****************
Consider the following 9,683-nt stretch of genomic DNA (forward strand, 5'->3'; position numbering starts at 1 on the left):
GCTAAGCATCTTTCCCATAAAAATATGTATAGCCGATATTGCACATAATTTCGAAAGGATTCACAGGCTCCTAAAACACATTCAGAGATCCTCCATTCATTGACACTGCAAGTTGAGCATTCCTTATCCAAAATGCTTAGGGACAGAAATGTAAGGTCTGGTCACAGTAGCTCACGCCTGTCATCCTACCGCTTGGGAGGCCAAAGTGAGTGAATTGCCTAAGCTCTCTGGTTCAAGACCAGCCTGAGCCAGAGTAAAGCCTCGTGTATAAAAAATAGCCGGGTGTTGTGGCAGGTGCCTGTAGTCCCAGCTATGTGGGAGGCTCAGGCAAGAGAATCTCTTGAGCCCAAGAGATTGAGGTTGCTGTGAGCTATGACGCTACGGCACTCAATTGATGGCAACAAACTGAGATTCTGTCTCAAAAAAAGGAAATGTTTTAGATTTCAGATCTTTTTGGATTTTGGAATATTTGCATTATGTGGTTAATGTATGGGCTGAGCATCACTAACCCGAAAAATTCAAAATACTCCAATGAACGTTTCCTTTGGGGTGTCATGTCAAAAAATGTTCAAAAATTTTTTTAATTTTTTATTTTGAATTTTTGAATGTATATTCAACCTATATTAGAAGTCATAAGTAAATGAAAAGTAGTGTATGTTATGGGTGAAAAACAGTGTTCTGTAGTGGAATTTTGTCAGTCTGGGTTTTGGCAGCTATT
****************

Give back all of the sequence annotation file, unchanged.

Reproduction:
Consider the following 9,683-nt stretch of genomic DNA (forward strand, 5'->3'; position numbering starts at 1 on the left):
GCTAAGCATCTTTCCCATAAAAATATGTATAGCCGATATTGCACATAATTTCGAAAGGATTCACAGGCTCCTAAAACACATTCAGAGATCCTCCATTCATTGACACTGCAAGTTGAGCATTCCTTATCCAAAATGCTTAGGGACAGAAATGTAAGGTCTGGTCACAGTAGCTCACGCCTGTCATCCTACCGCTTGGGAGGCCAAAGTGAGTGAATTGCCTAAGCTCTCTGGTTCAAGACCAGCCTGAGCCAGAGTAAAGCCTCGTGTATAAAAAATAGCCGGGTGTTGTGGCAGGTGCCTGTAGTCCCAGCTATGTGGGAGGCTCAGGCAAGAGAATCTCTTGAGCCCAAGAGATTGAGGTTGCTGTGAGCTATGACGCTACGGCACTCAATTGATGGCAACAAACTGAGATTCTGTCTCAAAAAAAGGAAATGTTTTAGATTTCAGATCTTTTTGGATTTTGGAATATTTGCATTATGTGGTTAATGTATGGGCTGAGCATCACTAACCCGAAAAATTCAAAATACTCCAATGAACGTTTCCTTTGGGGTGTCATGTCAAAAAATGTTCAAAAATTTTTTTAATTTTTTATTTTGAATTTTTGAATGTATATTCAACCTATATTAGAAGTCATAAGTAAATGAAAAGTAGTGTATGTTATGGGTGAAAAACAGTGTTCTGTAGTGGAATTTTGTCAGTCTGGGTTTTGGCAGCTATT